“Why aren’t my books selling?”
The biggest recurring question: “Why?”
Why isn’t anyone clicking “buy now”?
Why are other books going through the roof while your numbers fall through the floor?
Some authors blame publishers. Others wonder if it’s the market. Still others begin to beat themselves up, convinced that they have no talent and their novels were simply no good.
There’s no straightforward, simple reason why a book might underperform. Here are some of the most common pitfalls — and some suggestions for how to address them.
1. Novel quality.
We’re going to start with the elephant in the room.
For those of you who wonder if your book was good enough — well, I suspect that it’s probably better than you think, because you cared enough to ask the question. (In my experience, those people whose books could benefit the most from quality improvement generally can’t imagine that their novels are less than perfect.)
Still, ask yourself: did you go through a thorough editing process, or was it rushed? If it’s a later book in a long running series, are you feeling disenchanted? That ennui can bleed through into the writing, showing you’re phoning it in. If you’re self-published, did you hire an editor? If not, are your beta readers experienced enough?
Possible solutions: Hire an editor. If you can’t afford one, ask about payment plans or look for the most experienced beta readers in your genre that you can find. If you’re traditionally published, either push out deadlines so you can spend a little more time on your work, or try to reconnect with your passion for writing to see if it livens up your novels. Continue to work on craft, by studying, taking courses, reading new references. If you think you know it all, your work will suffer.
2. Commercial viability.
Is your book targeted for a viable audience? This doesn’t mean for a mass audience, mind you — you could be targeting a specialized niche that you feel is underserved, or a cross-genre work. But if your novel is “impossible to categorize” and difficult to communicate at a high level, then you’re going to have a hard time marketing it.
They say write for yourself, and that is absolutely true… but selling is a different animal. You need to actively define and search out your market — and verify that there is, indeed, a market to find.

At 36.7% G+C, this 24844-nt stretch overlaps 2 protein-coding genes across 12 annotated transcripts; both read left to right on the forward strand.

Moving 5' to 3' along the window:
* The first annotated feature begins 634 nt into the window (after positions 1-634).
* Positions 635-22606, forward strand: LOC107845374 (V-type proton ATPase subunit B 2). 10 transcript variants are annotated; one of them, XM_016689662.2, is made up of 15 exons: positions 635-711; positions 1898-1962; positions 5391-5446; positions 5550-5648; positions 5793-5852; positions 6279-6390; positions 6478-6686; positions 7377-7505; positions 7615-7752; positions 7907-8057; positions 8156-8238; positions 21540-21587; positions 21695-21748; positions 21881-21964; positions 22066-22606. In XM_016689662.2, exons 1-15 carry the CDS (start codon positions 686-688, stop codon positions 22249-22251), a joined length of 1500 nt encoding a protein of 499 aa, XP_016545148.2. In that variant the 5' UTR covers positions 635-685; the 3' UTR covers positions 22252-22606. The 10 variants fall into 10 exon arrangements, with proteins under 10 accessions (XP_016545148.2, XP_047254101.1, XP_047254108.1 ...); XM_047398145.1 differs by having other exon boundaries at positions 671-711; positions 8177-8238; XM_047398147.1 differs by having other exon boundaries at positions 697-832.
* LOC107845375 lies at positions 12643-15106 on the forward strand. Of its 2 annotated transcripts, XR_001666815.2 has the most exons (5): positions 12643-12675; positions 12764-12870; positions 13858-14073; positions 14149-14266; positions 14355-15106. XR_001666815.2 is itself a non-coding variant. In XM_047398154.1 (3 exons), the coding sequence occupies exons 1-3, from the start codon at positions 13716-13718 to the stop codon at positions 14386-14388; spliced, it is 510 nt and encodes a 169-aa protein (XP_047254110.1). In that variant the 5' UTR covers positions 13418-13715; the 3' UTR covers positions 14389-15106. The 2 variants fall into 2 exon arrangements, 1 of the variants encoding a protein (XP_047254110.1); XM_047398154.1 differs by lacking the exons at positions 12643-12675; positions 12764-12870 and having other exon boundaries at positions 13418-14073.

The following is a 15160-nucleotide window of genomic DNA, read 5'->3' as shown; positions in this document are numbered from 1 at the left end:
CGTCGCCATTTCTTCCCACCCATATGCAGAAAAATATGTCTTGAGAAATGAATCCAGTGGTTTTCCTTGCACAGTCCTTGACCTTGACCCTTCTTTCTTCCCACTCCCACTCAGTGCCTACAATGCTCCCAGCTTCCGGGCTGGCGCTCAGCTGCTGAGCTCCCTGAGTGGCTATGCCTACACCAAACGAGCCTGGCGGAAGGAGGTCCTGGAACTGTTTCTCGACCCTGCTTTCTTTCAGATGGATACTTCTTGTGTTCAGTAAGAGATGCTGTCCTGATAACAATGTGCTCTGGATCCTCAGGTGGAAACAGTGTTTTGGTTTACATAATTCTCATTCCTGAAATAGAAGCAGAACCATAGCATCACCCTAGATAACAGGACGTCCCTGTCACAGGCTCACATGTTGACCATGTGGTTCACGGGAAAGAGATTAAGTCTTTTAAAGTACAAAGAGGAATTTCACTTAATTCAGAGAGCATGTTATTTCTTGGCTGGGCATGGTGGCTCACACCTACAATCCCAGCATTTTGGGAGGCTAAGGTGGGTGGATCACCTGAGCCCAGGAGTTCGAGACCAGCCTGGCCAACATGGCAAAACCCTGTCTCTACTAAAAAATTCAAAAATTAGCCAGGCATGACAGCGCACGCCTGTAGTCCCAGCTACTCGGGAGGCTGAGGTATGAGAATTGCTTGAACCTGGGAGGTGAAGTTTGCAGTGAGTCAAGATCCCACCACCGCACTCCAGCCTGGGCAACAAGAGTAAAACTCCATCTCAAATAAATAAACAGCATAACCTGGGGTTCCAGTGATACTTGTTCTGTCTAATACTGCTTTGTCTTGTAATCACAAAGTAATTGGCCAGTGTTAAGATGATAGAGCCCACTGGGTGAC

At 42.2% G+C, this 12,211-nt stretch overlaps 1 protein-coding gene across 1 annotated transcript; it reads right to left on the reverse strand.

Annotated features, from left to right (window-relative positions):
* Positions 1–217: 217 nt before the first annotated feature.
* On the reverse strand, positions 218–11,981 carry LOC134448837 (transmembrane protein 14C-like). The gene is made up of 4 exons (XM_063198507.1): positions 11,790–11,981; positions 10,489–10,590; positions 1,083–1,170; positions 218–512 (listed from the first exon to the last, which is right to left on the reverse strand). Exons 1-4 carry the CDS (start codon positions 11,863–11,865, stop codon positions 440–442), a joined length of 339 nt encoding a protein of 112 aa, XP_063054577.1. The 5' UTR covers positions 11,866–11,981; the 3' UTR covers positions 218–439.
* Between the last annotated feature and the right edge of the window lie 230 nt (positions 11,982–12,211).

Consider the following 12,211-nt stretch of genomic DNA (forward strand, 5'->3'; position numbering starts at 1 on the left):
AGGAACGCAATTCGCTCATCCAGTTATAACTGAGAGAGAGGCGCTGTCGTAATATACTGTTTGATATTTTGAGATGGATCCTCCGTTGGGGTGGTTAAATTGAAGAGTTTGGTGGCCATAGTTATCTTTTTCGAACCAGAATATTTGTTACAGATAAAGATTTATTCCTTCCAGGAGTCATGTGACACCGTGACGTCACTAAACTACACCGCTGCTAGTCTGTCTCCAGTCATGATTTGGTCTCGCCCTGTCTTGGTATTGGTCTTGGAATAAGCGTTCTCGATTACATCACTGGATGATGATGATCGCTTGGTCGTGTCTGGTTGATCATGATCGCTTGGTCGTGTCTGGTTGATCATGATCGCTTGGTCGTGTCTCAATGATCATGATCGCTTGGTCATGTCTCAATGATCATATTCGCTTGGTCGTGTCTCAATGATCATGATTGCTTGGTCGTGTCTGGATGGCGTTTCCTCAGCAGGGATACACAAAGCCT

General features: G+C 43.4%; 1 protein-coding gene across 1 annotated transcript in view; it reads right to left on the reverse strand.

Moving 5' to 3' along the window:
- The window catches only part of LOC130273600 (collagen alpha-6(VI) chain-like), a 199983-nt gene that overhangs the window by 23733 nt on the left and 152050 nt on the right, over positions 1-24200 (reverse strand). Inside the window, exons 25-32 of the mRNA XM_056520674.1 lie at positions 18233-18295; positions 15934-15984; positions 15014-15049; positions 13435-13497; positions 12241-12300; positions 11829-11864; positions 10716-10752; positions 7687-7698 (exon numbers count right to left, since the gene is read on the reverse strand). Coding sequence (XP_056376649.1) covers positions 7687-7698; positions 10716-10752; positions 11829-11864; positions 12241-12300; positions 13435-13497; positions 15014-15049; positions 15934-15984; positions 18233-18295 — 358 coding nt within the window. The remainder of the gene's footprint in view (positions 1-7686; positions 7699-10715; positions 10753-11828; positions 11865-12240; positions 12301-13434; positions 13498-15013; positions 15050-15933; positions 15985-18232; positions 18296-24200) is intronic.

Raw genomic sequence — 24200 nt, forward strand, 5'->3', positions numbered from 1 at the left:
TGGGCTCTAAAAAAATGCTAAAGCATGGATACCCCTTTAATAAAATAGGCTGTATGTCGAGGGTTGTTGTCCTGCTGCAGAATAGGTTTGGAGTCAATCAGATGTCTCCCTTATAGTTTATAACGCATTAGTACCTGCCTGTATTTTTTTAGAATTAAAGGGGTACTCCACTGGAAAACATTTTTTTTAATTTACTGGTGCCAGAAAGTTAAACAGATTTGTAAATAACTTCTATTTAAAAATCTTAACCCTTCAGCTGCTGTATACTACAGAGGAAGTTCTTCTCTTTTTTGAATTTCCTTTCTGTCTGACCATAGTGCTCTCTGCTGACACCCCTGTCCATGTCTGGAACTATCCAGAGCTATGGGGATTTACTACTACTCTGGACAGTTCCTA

Possible solutions: Work on defining an encapsulated description that will clearly appeal to your targeted audience. (If you haven’t targeted an audience, do that… and see if there are any similar works, in theme or tone or sensibility, that would justify your belief that there is a market for your novel.) If you are self-published, revisit your cover, book description, categories, and keywords.
3. Cohesive marketing strategy.
Too often, authors look at the various possible tactics used for marketing, and see a buffet of options from an all-you-can-eat banquet, rather than seeing separate ingredients for a singular, harmonious dish. If you feel like you’ve been promoting your head off but nothing’s working, this may be why.
Possible solutions: Look at the tactics you’re using, and see how they work together. How do you expect readers to respond to each one? Which tactics seem to be working, and how can you tell? If you’re not sure how any tactic is performing, how can you establish tracking and metrics (like views, clicks, opens, etc.) and what sort of goals do you want to set?
One of the biggest reasons novels don’t sell is because no one knows the book exists. Given the sheer volume of stories being published, generating awareness is easier said than done — but generating awareness should be a top priority in any marketing strategy.
Possible solutions: Using your target audience as a focus, increase your awareness efforts through things like reviews, guest posts, social media, etc.
5. Clear incentive.
A reader, who has never heard of you or read your work, has stumbled across your novel. How are you going to convince her to give your novel a try? Many authors fall down on this part, because it means thinking like a salesperson, not a creative person.
Possible solutions: Tailor your copy to be the most compelling for your target audience — whether that’s rewriting your book description if possible, getting testimonial quotes from authors your audience admires, offering giveaways to generate reader reviews (and provide social proof to prospective purchasers,) or pursuing reviews from audience-focused review sites whose glowing praise could both add to your review count/social proof, as well as pull quotes for your book description and website.
6. Unclear expectations.
If your book has only sold ten copies, it’s easy to say, “Well, that book is a failure.” But if it has sold ten books in a week, then obviously that would be a premature call. What are your expectations for “success” — and why? What is your time frame?
Possible solutions: Do some research on sales in your genre, for authors at your career level. Adjust your expectations accordingly.
*BONUS REASON YOUR BOOK MIGHT NOT BE SELLING*
Finally, one reason your book might not be selling is your attitude towards promotion.
I run into a lot of authors who want to “just write” without delving into the details and frustrations of marketing their novels.
If you are financially independent or just want to write as a creative outlet, that is wonderful. But if you don’t want to sully yourself with the details of marketing — if you think that salesmanship is irritating at best and deceitful at worst, say — then there is a greater than average probability that your books simply will not sell.
You wouldn’t bang together a novel and throw it up for publication. You study, you work hard to hone your craft. Marketing is no different: it’s telling a different kind of story. It should never be deceitful, and done properly and with care, it can be an extension of your authentic self and your writing voice.